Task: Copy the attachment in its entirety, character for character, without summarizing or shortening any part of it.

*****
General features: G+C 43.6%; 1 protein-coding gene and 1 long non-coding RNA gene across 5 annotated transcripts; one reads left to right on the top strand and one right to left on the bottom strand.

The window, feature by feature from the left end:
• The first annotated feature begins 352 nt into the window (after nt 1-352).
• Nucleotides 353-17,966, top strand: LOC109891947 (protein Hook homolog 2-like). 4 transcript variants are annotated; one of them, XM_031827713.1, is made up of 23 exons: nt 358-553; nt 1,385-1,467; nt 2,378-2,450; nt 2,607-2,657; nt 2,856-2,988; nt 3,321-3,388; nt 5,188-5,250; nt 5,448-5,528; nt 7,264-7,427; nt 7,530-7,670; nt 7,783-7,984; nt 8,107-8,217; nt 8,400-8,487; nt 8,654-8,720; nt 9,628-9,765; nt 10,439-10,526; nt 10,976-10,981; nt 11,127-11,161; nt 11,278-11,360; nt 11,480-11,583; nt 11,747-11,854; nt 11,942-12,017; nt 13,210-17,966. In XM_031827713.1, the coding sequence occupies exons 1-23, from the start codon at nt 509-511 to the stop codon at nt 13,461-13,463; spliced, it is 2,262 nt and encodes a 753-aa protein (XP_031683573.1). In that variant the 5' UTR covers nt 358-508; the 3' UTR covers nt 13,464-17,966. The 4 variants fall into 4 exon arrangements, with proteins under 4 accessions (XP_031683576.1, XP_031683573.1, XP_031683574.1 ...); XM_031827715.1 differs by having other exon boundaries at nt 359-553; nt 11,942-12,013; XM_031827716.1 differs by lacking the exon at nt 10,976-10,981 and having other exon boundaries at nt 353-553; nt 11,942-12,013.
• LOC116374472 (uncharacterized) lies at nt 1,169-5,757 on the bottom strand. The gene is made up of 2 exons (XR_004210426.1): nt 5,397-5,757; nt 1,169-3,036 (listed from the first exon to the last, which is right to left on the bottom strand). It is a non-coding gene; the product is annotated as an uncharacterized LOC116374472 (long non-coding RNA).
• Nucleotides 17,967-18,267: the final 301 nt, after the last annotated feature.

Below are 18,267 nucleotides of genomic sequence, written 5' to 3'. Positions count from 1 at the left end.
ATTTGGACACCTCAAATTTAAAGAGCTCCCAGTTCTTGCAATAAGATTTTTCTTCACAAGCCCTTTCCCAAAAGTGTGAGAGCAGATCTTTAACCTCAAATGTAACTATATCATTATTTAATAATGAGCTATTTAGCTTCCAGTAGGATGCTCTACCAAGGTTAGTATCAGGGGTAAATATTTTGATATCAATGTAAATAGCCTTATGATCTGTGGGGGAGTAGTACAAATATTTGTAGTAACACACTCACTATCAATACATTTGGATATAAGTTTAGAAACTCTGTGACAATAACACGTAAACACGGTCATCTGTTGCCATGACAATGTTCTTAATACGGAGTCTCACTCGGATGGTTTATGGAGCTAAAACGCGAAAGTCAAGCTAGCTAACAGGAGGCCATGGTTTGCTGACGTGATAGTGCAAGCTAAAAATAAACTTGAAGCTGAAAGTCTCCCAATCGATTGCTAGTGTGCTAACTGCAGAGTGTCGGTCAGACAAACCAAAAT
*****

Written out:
General features: G+C 43.6%; 1 protein-coding gene and 1 long non-coding RNA gene across 5 annotated transcripts; one reads left to right on the top strand and one right to left on the bottom strand.

The window, feature by feature from the left end:
• The first annotated feature begins 352 nt into the window (after nt 1-352).
• Nucleotides 353-17,966, top strand: LOC109891947 (protein Hook homolog 2-like). 4 transcript variants are annotated; one of them, XM_031827713.1, is made up of 23 exons: nt 358-553; nt 1,385-1,467; nt 2,378-2,450; nt 2,607-2,657; nt 2,856-2,988; nt 3,321-3,388; nt 5,188-5,250; nt 5,448-5,528; nt 7,264-7,427; nt 7,530-7,670; nt 7,783-7,984; nt 8,107-8,217; nt 8,400-8,487; nt 8,654-8,720; nt 9,628-9,765; nt 10,439-10,526; nt 10,976-10,981; nt 11,127-11,161; nt 11,278-11,360; nt 11,480-11,583; nt 11,747-11,854; nt 11,942-12,017; nt 13,210-17,966. In XM_031827713.1, the coding sequence occupies exons 1-23, from the start codon at nt 509-511 to the stop codon at nt 13,461-13,463; spliced, it is 2,262 nt and encodes a 753-aa protein (XP_031683573.1). In that variant the 5' UTR covers nt 358-508; the 3' UTR covers nt 13,464-17,966. The 4 variants fall into 4 exon arrangements, with proteins under 4 accessions (XP_031683576.1, XP_031683573.1, XP_031683574.1 ...); XM_031827715.1 differs by having other exon boundaries at nt 359-553; nt 11,942-12,013; XM_031827716.1 differs by lacking the exon at nt 10,976-10,981 and having other exon boundaries at nt 353-553; nt 11,942-12,013.
• LOC116374472 (uncharacterized) lies at nt 1,169-5,757 on the bottom strand. The gene is made up of 2 exons (XR_004210426.1): nt 5,397-5,757; nt 1,169-3,036 (listed from the first exon to the last, which is right to left on the bottom strand). It is a non-coding gene; the product is annotated as an uncharacterized LOC116374472 (long non-coding RNA).
• Nucleotides 17,967-18,267: the final 301 nt, after the last annotated feature.

Below are 18,267 nucleotides of genomic sequence, written 5' to 3'. Positions count from 1 at the left end.
ATTTGGACACCTCAAATTTAAAGAGCTCCCAGTTCTTGCAATAAGATTTTTCTTCACAAGCCCTTTCCCAAAAGTGTGAGAGCAGATCTTTAACCTCAAATGTAACTATATCATTATTTAATAATGAGCTATTTAGCTTCCAGTAGGATGCTCTACCAAGGTTAGTATCAGGGGTAAATATTTTGATATCAATGTAAATAGCCTTATGATCTGTGGGGGAGTAGTACAAATATTTGTAGTAACACACTCACTATCAATACATTTGGATATAAGTTTAGAAACTCTGTGACAATAACACGTAAACACGGTCATCTGTTGCCATGACAATGTTCTTAATACGGAGTCTCACTCGGATGGTTTATGGAGCTAAAACGCGAAAGTCAAGCTAGCTAACAGGAGGCCATGGTTTGCTGACGTGATAGTGCAAGCTAAAAATAAACTTGAAGCTGAAAGTCTCCCAATCGATTGCTAGTGTGCTAACTGCAGAGTGTCGGTCAGACAAACCAAAAT